A few months ago, I was approached on my Etsy site by a wonderful young woman named Morgane. She was plannig her wedding and had chosen ME to design her wedding ring! GASP! I have never done this before, and was both petrified and honored to be a part of such a momentous occasion! She really liked my bird's nest ring, so I made one for her with tiny sterling silver "eggs" in the golden nest. Perfect! Well......not so fast. She was in Mexico, and I have never shipped to Mexico. I figured three weeks in advance would be plenty of time....I WAS WRONG! I shipped the ring and assumed all was well until poor Morgane started contacting me as the wedding was suddenly days away and NO RING! Needless to say I was ill with panic. My first wedding ring and it might miss the wedding! On top of that, the wedding was to be held in FRANCE, and Morgane was getting ready to LEAVE WITH NO RING! I must say I was beside myself. Anyway, on the day she was to leave for France I had all but given up hope, when the ring arrived 2 hours prior to her flight!!! Talk about a close call! I don't know about Morgane, but I nearly wept with relief!
So, Morgane is married (to a handsome young man I might add) and the ring is on her finger. Thank you, Morgane, for choosing me and for sharing these photos from your big day. I wish you both nothing but happiness wherever your nest may be!!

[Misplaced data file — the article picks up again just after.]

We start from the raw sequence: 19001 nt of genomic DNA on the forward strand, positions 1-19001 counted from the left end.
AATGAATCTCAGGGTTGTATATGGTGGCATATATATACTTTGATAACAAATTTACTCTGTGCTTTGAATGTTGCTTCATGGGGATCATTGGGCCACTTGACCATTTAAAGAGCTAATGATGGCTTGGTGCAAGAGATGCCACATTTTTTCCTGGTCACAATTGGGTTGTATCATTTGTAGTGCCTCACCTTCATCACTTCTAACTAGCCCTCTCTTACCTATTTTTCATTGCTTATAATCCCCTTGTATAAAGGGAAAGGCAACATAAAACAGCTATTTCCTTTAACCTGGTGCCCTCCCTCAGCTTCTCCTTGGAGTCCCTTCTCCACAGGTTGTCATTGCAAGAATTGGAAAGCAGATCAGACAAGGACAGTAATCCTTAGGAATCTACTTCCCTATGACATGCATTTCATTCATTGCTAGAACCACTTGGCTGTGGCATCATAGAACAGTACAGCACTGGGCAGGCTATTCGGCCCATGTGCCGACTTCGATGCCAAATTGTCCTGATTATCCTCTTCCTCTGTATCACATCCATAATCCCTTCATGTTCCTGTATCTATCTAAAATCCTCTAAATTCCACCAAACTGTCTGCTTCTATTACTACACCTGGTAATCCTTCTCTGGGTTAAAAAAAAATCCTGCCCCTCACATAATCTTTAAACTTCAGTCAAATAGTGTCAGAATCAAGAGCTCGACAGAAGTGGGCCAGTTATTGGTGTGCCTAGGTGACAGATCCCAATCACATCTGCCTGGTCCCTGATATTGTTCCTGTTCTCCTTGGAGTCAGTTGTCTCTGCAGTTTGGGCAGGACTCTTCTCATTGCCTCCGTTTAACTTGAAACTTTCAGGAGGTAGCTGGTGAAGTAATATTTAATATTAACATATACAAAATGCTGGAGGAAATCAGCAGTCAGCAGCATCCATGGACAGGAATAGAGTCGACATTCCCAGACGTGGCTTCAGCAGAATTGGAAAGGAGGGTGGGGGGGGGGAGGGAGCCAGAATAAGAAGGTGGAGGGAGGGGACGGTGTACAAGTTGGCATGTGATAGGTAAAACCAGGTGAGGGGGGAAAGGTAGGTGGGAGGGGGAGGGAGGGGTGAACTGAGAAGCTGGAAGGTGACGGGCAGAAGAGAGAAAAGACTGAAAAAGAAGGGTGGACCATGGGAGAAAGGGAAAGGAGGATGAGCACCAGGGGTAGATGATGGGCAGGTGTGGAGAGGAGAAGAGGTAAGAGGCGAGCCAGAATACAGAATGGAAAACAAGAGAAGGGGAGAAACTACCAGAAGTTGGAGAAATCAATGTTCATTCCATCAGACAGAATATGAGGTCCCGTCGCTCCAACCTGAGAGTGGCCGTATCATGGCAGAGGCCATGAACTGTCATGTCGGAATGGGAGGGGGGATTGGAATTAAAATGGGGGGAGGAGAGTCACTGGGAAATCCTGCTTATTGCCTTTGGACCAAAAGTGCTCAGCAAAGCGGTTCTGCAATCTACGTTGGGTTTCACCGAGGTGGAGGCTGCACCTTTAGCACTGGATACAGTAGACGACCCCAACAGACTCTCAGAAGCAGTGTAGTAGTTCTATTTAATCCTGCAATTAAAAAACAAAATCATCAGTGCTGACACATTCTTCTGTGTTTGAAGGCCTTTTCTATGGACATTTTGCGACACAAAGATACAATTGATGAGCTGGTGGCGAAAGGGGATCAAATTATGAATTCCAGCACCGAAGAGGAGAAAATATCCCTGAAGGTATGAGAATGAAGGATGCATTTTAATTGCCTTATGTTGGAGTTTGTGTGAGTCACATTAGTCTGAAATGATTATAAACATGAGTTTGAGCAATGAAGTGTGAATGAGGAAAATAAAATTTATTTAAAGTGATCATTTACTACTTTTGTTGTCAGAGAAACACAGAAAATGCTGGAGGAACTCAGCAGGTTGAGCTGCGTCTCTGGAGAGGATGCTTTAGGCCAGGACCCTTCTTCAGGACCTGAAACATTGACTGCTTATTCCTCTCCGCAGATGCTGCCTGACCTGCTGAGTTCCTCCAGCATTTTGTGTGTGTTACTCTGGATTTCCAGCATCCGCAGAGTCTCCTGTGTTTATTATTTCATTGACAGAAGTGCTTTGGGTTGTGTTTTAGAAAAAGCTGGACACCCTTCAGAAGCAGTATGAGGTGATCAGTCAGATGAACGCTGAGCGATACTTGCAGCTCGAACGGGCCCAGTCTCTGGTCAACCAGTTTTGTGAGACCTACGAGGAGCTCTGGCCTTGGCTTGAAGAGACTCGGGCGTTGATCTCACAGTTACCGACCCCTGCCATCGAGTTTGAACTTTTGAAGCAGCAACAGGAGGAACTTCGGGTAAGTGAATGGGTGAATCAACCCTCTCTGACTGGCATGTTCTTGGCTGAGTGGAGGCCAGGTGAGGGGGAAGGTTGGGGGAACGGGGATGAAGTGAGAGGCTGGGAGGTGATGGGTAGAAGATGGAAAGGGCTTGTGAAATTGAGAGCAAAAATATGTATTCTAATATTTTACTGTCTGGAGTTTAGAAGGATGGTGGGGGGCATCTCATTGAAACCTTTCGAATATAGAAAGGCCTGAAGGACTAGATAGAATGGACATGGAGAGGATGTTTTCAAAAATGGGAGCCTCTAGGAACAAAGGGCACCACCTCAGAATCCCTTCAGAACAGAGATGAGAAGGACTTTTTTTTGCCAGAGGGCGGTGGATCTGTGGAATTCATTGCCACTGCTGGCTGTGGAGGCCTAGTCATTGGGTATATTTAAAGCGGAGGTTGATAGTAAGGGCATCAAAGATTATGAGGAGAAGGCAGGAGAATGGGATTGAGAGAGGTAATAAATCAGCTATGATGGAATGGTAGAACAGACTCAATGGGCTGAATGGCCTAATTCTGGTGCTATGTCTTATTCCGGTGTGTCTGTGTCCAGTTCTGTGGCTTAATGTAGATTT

First, it was etching. I love etching. I am etching everything I can get my hands on and hope to some day afford an electronic etch system for silver. For now, I etch brass and copper like no tomorrow.
THEN, I discovered reticulating silver. WOW! This is really fun, and really simple. I've seen reticulated silver before, and figured it was created through some incredibly difficult process that was far beyond my skill-set. WRONG. The look of rugged peaks, valleys, bumps and lumps I love so much are created with heat, and patience. With my little butane torch I can easily heat stering silver discs and sheet to red, then, with steady, even heat, start the reticulation process. You can see the bubbles begin to form on the nearly molten surface, then you have to stop, and clean the silver either by pickling or by hand with patina prep or whatever else you like to use to clean silver. This removes all the impurities that are in the silver, which come to the surface when heated. Then, back under the torch. Keep your flame even over the surface, don't focus the flame in one spot or you might burn right through the silver. Do this several times until you get the pattern or look that you like, cleaning between each torch session. The silver will deform, so start with a piece larger than what you want to end up with. I love the deformed look, and usually leave it at that. When you are happy with the results, clean thouroughly, and burnish either by hand or with a wire brush wheel/dremel. Be sure to look at both sides, sometimes the bottom side turns out even more interesting than the top! From here you can hammer (be a bit careful here, reticulating makes the silver somewhat brittle), cut, and patina to your heart's content. COOL!
Pictured here is a ring I made combining etched brass with reticulated silver and a baroque freshwater pearl. I just love the ancient, organic look!!! More to come....